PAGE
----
Continuing our run across Washington project (which I must now, sadly, complete on my own), we ended up in perhaps our most unconventional bandit camp. You can read the full trip report here, but the short version is that we had spent an absurdly hot day running across the semi-arid desert of eastern Washington and were desperate for a campsite as we raced against the setting sun. Running along an access road that paralleled I-90, we scanned the horizon in what appeared to be a futile search for shelter in this flat and treeless landscape. Growing anxious, we lucked into a spot on a small rise above the side of the road. We followed a faint game trail, littered with coyote scat, which led us to a small spot concealed by sagebrush. We were out of view and safe for the night. It was such a neat feeling to have created a home out of thin air, and we thanked the coyotes for allowing us to crash there. In a weird way, this is another one of my favorite camping experiences. It was just so unexpected and showed up exactly when we needed it. By being bandits in the bush, it felt like we were getting away with something we weren’t supposed to do.

You’d never guess that a busy interstate highway was just on the other side of the bushes.
Sunset at our coyote bandit camp. Photo credit: Seth Wolpin.
We camped near the river on the second night, choosing this spot after backtracking nearly a mile because it was the only place to access the river for water.

Lake Nadeau

This was another randomly selected site that came with some little surprises. We had started in the Middle Fork Valley and came up over a pass near Moolock Mountain. On the eastern side of the pass, several lakes lay nestled below. We chose the central one, Lake Nadeau, as our goal. We spent quite a long time walking around looking for an ideal spot, but we were met only with brushy brambles and steep shores. We finally had to settle for a flat spot in the middle of the trail. As for the little surprises: first, this location had the most incredible echo I have ever heard. We spent much of the evening calling out words and sentences, only to have it repeated back to us. It was uncanny, and I’d never experienced anything quite like it. Later that night, we spooked at the sight of what we thought was a headlamp coming over the pass. Who would be coming out here at this hour? Our nerves eased when we realized it was the moon cresting the ridge, and what followed was one of the most spectacular moonrises of memory. It goes to show that even a random campsite that lacks the grand views still has the potential for some natural magic.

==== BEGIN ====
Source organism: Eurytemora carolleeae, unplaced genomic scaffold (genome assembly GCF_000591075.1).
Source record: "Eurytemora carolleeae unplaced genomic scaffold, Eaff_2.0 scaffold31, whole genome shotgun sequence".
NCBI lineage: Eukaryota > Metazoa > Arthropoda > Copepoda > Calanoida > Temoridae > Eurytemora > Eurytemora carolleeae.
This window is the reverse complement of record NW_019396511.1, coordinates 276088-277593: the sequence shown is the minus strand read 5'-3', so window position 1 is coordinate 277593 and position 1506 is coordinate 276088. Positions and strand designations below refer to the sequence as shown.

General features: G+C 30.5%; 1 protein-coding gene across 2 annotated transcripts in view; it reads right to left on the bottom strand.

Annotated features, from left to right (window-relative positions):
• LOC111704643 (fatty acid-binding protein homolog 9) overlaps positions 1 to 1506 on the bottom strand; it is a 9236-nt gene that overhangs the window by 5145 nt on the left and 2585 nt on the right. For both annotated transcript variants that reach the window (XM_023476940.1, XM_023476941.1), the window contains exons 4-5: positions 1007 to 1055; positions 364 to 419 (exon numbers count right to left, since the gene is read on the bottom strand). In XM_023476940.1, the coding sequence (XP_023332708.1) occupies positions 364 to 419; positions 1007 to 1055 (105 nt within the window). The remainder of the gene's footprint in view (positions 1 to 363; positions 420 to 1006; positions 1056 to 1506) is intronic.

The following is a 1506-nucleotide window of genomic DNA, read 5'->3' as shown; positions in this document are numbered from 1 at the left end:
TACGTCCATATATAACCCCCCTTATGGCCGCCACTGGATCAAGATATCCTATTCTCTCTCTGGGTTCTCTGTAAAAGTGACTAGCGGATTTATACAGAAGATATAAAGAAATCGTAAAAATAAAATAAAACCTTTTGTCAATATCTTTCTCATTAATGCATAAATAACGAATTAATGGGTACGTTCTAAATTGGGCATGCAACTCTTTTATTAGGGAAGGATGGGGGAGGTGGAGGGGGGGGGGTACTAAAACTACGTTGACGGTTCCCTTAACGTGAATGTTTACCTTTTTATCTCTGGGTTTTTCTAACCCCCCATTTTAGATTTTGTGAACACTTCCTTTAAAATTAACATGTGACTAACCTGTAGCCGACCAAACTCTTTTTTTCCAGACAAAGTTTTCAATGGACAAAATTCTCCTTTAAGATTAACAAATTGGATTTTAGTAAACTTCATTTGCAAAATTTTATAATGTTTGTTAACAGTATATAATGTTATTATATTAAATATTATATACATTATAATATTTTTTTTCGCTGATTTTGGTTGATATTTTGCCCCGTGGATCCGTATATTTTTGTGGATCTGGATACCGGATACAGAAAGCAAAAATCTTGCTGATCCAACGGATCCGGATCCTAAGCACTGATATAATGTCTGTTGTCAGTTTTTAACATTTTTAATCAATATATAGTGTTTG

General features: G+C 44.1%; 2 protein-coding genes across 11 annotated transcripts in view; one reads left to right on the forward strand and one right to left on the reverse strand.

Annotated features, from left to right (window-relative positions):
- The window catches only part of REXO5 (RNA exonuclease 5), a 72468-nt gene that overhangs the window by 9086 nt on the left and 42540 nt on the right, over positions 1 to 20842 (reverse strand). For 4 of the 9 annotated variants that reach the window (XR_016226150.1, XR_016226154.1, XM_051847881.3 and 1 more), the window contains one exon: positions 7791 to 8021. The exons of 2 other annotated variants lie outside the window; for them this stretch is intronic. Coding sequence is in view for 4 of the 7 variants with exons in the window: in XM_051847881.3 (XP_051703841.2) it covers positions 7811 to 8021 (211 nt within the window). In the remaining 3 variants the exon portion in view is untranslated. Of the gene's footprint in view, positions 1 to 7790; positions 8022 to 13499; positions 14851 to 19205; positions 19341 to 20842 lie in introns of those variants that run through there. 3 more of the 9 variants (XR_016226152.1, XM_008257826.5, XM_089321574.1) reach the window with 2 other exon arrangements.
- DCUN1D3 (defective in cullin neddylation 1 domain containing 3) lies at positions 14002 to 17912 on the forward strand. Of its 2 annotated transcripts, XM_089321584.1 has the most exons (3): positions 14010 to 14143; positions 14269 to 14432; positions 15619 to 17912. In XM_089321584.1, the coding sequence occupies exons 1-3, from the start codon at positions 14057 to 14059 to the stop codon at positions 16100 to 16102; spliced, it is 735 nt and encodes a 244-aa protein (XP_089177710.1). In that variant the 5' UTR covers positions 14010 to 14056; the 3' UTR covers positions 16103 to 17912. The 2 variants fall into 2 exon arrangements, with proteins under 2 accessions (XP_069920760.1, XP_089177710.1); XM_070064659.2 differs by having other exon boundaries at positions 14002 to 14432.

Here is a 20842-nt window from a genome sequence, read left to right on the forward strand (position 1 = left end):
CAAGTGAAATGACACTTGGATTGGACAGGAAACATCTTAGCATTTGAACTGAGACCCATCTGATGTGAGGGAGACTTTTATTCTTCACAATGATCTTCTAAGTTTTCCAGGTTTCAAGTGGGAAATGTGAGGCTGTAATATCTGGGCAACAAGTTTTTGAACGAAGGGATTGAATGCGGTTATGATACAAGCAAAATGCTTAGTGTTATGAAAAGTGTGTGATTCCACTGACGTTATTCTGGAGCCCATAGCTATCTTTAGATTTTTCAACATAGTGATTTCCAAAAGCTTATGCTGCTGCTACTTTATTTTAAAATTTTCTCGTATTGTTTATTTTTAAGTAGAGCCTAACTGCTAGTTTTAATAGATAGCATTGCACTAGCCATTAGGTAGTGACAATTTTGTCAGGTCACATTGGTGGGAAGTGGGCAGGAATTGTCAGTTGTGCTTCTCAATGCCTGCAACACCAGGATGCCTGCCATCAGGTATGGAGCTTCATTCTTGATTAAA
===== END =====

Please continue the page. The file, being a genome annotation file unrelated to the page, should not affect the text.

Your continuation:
Looking down at Lake Nadeau (left) from the pass.
Our little site carved out of the rocky trail.
We still had a great view from the tent, and that echo off the surrounding rocks was simply amazing.

Blanco

In April of 2019, El Blanco Beasto, a VW Westfalia, entered our life and added an exciting new way to camp. Seth put a lot of work into rigging out the Westie, adding burly tires and bumpers, a solar panel and batteries, tables he built himself, an awning, a propane heater, and a fridge, to name just a few of the personalized touches. Words cannot express how much I loved our travels with Blanco. As wonderful as tent camping is, there’s something to be said about having the creature comforts of a van. We could make dinner on the stove, curl up with books on the couch in front of the heater, look out the window at a picture perfect vista, and then climb up into the loft to sleep. Much like searching for the perfect tent site, we also wound our way down forest roads looking for a good pull out to park for the night. We sure did find some real gems. We also had the tent camping equivalent of bandit and random camps, parking at trailheads, in horse pastures, in parking lots, on the street in front of friends’ houses, and in dirt turnouts we’d hoped would see no traffic. I’ll never forget our first night in Blanco, parked way back on the Middle Fork Road. We weren’t accustomed to sleeping somewhere in the woods that saw vehicles passing throughout the night. It was a tense night, but over time we became experts at finding quiet places off the beaten track. After a long day on the river or in the mountains, it was such a wonderful reward to have Blanco waiting there for us. During the shutdown this spring, we even slept in the loft while parked in my driveway, just to feel like we had made a little escape. While folks move toward the van life and trick out Sprinters with all the fancy accoutrements, I will take the classic simplicity of a Westie over any other ride. Thank you, Blanco.

Camping by the Sauk River with our new packrafting friends. I was making mac and cheese in the van (our standard Westie dinner) while the rest of the group jammed by the campfire.
Crewing friends biking the Lewis and Clark trail. We had a nice jam session that evening that included the classic musical combo of a recorder, a ukulele, and a harmonica.
This was one of our best turnout sites, located near the Glacier View Wilderness. It wasn’t too far from home, and we had a front row seat to watch the alpenglow on Tahoma.
Nothing beats looking up from a good book on a comfy couch in the warmth of a Westie to see a view framed like this.
Watching the sun set over the San Juans near Oyster Dome. We were maybe not supposed to be there after dark.
Not bad, Blanco.
Blanco waiting patiently for us at the Ozette Trailhead. Note the new bumpers!
Going stir crazy at home during the shutdown, we found a local forest road to escape for a night in the woods (or what was left of them here.)
Seth admiring Blanco. We might have loaded up some of those rocks to use as a garden border.